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Lessons learned at ISOJ

28 Apr

Since this post is a little late in coming, I’m just going to touch on a few ideas and panels that stuck out to me at the International Symposium on Online Journalism on Saturday.

International journalism initiatives

I truly enjoyed hearing about initiatives in other countries on the panel “International innovative experiences in online journalism.” I know I have a tendency to get wrapped up in what’s happening with U.S. media, so it was refreshing to get different perspectives.

  • Harry Dugmore, a professor at Rhodes University in South Africa, had some interesting insight on South Africa and their use of mobile phones to get news. It reminds me a lot of the challenges that NOWCastSA went through to figure out a way to have people send in news and photos. I can’t wait to see the content management system they are developing for mobile so citizen journalists can post straight from their phones.
  • Juan Anonio Zertouche, the international editor for the Mexican news site Reporte Indigo, touched on the organization’s strong multimedia emphasis. They use lots of flash graphics and design to present news and information. Since I’m starting to lean the way of HTML5 and web standards (yes, I think Flash will eventually die – I’ll post about this eventually), I want to keep an eye on this site to see what they do in terms of interactive graphics. The site promotes a mix of free and paid content, but since it is only three months old, they don’t have much stats in regard to who is paying for content.

Civic volunteerism and new ways of funding stories

The panel, “Participatory Journalism: How the old passive audience of mass media is becoming the new active communities of online media,” featured some real journalism rock stars that have developed and implemented new models for content creation.

  • Jan Schaffer, the head of J-Lab: The Institute for Interactive Journalism, shared perspectives on her organization’s program called New Voices, which provides grants to news startups. She said about half of the recipients of the grant over the past five years are still alive and well. Schaffer pointed out that the most successful startups had full-time management and were not overly reliant on training citizen journalists to provide content. She also made an excellent point about considering “citizen journalism” to be more like civic volunteerism. Citizen journos are providing a useful service because they know a topic well, have an audience and are willing to provide it to community news sites like the ones New Voices funds at no cost.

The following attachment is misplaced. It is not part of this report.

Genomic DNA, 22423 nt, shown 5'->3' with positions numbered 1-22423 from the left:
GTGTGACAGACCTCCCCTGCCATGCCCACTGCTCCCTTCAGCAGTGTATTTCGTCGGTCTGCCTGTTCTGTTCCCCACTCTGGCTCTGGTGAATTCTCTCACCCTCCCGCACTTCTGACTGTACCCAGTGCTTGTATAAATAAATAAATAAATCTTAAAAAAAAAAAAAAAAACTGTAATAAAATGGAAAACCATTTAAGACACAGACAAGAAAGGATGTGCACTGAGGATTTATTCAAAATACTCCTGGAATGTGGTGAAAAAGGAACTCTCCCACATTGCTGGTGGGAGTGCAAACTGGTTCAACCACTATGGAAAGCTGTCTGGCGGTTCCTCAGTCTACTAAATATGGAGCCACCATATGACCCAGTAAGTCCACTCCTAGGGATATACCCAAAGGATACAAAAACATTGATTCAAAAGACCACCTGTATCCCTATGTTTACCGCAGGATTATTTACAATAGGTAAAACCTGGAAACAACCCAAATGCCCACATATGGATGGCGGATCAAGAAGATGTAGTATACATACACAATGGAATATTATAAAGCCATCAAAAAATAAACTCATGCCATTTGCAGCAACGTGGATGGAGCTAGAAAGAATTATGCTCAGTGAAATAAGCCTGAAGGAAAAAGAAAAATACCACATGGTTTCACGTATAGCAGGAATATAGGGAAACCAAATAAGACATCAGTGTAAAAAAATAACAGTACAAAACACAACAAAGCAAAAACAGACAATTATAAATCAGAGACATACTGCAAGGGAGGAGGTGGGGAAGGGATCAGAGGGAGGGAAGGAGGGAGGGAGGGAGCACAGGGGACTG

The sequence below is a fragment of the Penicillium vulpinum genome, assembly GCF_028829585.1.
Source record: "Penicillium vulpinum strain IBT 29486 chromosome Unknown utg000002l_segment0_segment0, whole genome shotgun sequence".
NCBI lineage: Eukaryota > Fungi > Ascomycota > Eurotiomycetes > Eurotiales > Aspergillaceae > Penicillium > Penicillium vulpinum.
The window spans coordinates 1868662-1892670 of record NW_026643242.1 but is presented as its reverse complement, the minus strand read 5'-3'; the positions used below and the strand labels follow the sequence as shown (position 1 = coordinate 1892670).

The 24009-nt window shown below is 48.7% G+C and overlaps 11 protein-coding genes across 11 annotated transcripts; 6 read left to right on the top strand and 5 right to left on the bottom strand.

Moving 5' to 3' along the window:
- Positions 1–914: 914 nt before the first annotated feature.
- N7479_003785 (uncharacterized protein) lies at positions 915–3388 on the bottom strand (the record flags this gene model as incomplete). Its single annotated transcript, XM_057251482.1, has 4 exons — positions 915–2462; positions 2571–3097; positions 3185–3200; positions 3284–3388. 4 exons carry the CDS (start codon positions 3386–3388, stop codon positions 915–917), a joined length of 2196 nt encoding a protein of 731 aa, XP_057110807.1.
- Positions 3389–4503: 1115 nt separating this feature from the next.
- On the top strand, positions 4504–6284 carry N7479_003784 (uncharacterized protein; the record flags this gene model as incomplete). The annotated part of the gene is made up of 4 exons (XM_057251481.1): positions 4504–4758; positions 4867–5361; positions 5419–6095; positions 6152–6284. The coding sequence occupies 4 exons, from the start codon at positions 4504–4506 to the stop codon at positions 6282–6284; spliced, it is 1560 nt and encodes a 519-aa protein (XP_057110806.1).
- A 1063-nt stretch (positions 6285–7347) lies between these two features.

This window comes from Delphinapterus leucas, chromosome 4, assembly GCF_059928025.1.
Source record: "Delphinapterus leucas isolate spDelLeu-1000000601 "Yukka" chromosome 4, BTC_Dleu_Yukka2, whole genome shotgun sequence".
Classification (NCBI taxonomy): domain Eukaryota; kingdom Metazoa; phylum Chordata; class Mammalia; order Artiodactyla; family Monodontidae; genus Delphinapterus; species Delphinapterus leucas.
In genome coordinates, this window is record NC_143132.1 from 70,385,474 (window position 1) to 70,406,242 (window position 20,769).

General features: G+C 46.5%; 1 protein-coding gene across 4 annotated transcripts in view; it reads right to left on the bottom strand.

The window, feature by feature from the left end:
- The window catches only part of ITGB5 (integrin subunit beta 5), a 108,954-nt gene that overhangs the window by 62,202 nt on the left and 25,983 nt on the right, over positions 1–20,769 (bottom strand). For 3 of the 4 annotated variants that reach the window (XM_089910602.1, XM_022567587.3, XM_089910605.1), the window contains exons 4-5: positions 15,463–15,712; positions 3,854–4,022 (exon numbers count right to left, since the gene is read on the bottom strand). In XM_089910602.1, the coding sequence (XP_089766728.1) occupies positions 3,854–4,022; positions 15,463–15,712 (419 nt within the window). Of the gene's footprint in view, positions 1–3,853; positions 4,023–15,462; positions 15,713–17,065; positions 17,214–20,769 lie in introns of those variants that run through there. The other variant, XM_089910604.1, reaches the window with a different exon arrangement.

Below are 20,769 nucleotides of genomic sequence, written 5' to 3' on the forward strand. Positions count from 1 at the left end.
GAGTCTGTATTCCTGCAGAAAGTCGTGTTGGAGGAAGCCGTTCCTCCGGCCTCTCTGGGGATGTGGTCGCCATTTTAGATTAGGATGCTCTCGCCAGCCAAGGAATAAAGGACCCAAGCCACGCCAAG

• David Cohn, who is the man behind spot.us, talked about the site’s approach to funding stories and in-depth reporting. Basically, the organization “commission and participate with journalists to do reporting on important and perhaps overlooked topics,” according to their About Us page. Contributors can fund stories they want published. Cohn said this allows people to choose what they want to published and takes out the media gatekeepers who “tell” the audience what they should read. He expounded on this idea by comparing it to ordering the food you like in a restaurant versus the waiter telling you what you should eat. This video from the ISOJ team gives more insight from Cohn about the idea.

Intense ideas from Evan Smith

The panel “Non-Profit Journalism: Models of non-commercial journalism online and their sustainability challenge,” was one of my favorite panels, mostly because it was my first time hearing Evan Smith of the Texas Tribune talk about his organization and their business model.

One of Smith’s comments on how for-profit organization are unable to monetize serious content got a lot of criticism on Twitter, particularly from Jeff Javis, who retweeted my post quoting Smith. I can see both sides and I would argue that it is difficult to monetize “serious content” because some news sites fail to market a story well or place it in a spot that makes sense on a site, but it isn’t impossible.

Smith said the overall mission for the Texas Tribune as a nonprofit organization is to answer to the public and no one else when it comes to the content they provide.

Final thoughts

I’m really glad I had the opportunity to attend the symposium, even if it was just for part of it. I learned a lot just like last year and I can’t wait for the next one. It is a great gathering that I am happy to see is available for online journalists.